After a two-week strength and conditioning program, the Chicago Bears on Tuesday took to the practice field at Halas Hall for the first time under new coach Matt Eberflus.
Eberflus said he saw “great execution” as the team opened the three-day voluntary minicamp, which the NFL allows for teams with new coaches. Eberflus kept his offense and defense separate as the units got their plays and calls down, but he said they will do some 7-on-7 and 11-on-11 work Wednesday.
“A lot of times you’ll see other things that do not show (great execution), like snaps that are dropped, guys jumping offsides, defensively guys missing their assignments,” he said. “I saw really good execution today. That’s a tribute to them paying attention to what we’re trying to do, offense, defense and kicking. “
Along with Justin Fields’ work with Eberflus and new offensive coordinator Luke Getsy, here are three things we learned Tuesday.
1. Eberflus stressed there was ‘no concern’ when asked about the absence of safety Eddie Jackson and others.
Jackson was among the most notable absences from a roster of fewer than 70 players among current Bears and tryout players combined.
For the defense, cornerback Jaylon Johnson, edge rushers Robert Quinn and Al-Quadin Muhammad and defensive lineman Mario Edwards Jr. also weren’t spotted practicing.
Most of the offense was on the field, but quarterback Nick Foles was not.
Eberflus was asked about Jackson considering he is one of the most notable returnees on defense and Eberflus talked about giving him a “fresh slate” after underwhelming production in recent seasons. Eberflus stressed that the camp is voluntary.
“I know you might have questions about this player, that player or… guys who were in and out – that’s part of this time of year,” Eberflus said. “Guys have things that go on personally. They’re working on a part of their body. Maybe they had an injury from the last season and maybe they’re somewhere working on that.
“Everybody’s got their own story, and that’s not a big issue. “Everybody’s done a good job of communicating with us, and they’ll be here when they’re here, and when they’re here, they’ll get good work.”
2. Teven Jenkins lined up at right tackle as the Bears experiment with their offensive line.
Jenkins, whom former Bears general manager Ryan Pace drafted in the second round last year to play left tackle, was on the right side Tuesday while fellow second-year lineman Larry Borom played left tackle.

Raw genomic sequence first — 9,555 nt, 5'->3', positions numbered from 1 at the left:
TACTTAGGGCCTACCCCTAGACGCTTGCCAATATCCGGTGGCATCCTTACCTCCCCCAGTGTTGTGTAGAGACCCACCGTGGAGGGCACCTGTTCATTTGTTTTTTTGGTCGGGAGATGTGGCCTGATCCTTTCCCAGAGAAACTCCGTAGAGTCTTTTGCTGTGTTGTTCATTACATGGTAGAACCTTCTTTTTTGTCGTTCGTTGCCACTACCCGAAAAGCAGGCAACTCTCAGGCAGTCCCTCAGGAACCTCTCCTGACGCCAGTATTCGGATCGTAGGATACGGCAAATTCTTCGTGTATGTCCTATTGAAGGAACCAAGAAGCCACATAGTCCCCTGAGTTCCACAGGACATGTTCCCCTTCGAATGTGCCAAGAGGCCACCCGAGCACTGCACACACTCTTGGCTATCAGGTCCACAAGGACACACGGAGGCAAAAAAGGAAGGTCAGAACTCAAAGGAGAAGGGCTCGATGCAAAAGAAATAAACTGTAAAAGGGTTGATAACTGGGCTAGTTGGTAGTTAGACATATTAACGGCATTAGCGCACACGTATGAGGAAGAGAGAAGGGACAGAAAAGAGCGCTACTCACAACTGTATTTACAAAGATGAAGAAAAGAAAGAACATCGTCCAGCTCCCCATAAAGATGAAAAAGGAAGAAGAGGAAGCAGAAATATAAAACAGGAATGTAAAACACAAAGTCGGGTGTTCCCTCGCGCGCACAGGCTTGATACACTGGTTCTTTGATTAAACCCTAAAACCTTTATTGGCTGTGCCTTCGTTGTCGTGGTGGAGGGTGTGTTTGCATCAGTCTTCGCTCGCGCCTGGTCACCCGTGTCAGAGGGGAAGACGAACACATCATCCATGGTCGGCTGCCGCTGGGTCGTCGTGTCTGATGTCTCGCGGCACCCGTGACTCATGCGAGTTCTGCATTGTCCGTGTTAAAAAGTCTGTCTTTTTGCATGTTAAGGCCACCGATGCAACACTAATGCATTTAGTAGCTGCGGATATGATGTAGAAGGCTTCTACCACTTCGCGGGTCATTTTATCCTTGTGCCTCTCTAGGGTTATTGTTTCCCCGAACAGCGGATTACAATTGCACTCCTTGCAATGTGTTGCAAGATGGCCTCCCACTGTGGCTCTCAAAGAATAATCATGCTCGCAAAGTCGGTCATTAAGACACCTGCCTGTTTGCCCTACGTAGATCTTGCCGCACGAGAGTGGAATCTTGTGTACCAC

Eberflus said the Bears are going to tinker with a lot of positions and will look at practices, game film and history as they determine where players best fit.
“We’re looking at a lot of things,” he said. “So you might see guys at a lot of different spots. A guy could be playing X receiver or Z receiver or U tight end or Y tight end, left defensive end, right defensive end. … (W) e’re just trying to figure out what guys do and what they do best. So you could see those guys flip during OTAs. ”
The Bears also have questions at right guard after James Daniels departed in free agency, and Sam Mustipher got some work at the position Tuesday. Cody Whitehair returns at left guard, and newcomer Lucas Patrick is slated to start at center.
3. Trevis Gipson said it hurt to see Khalil Mack go to the Los Angeles Chargers in a trade.
Gipson spoke several times last year about his appreciation for learning behind Mack and Quinn in his second NFL season.
So he naturally was bummed – and a little shocked – to learn of the Mack trade while at a friend’s house last month.
“It sort of bothered me a little bit because I stole a lot of information from (Mack),” Gipson said. “Well, I hate to use the word ‘steal.’ But, yeah, I learned a lot from Khalil, man. He paved the way with a lot of things and showed me right from wrong. How to do certain techniques, how to carry myself as a vet in this league. ”
Gipson said he shot a text to Mack, who responded by telling him “just keep working.”
Gipson had seven sacks, five forced fumbles and two passes defended in 16 games and nine starts last season and said he is “overly excited” to get to work.
He transitioned from a 4-3 defensive end in college at Tulsa to a 3-4 outside linebacker his first two years in Chicago, but he will be moving back to a 4-3 base. He said he does not think the learning curve with Eberflus’ defense will be too challenging.
“They want us to play fast, physical, have fun,” Gipson said. “They took a lot of (the) thinking load off of our plate, which I’m sure every player would want. I’m excited to play fast. “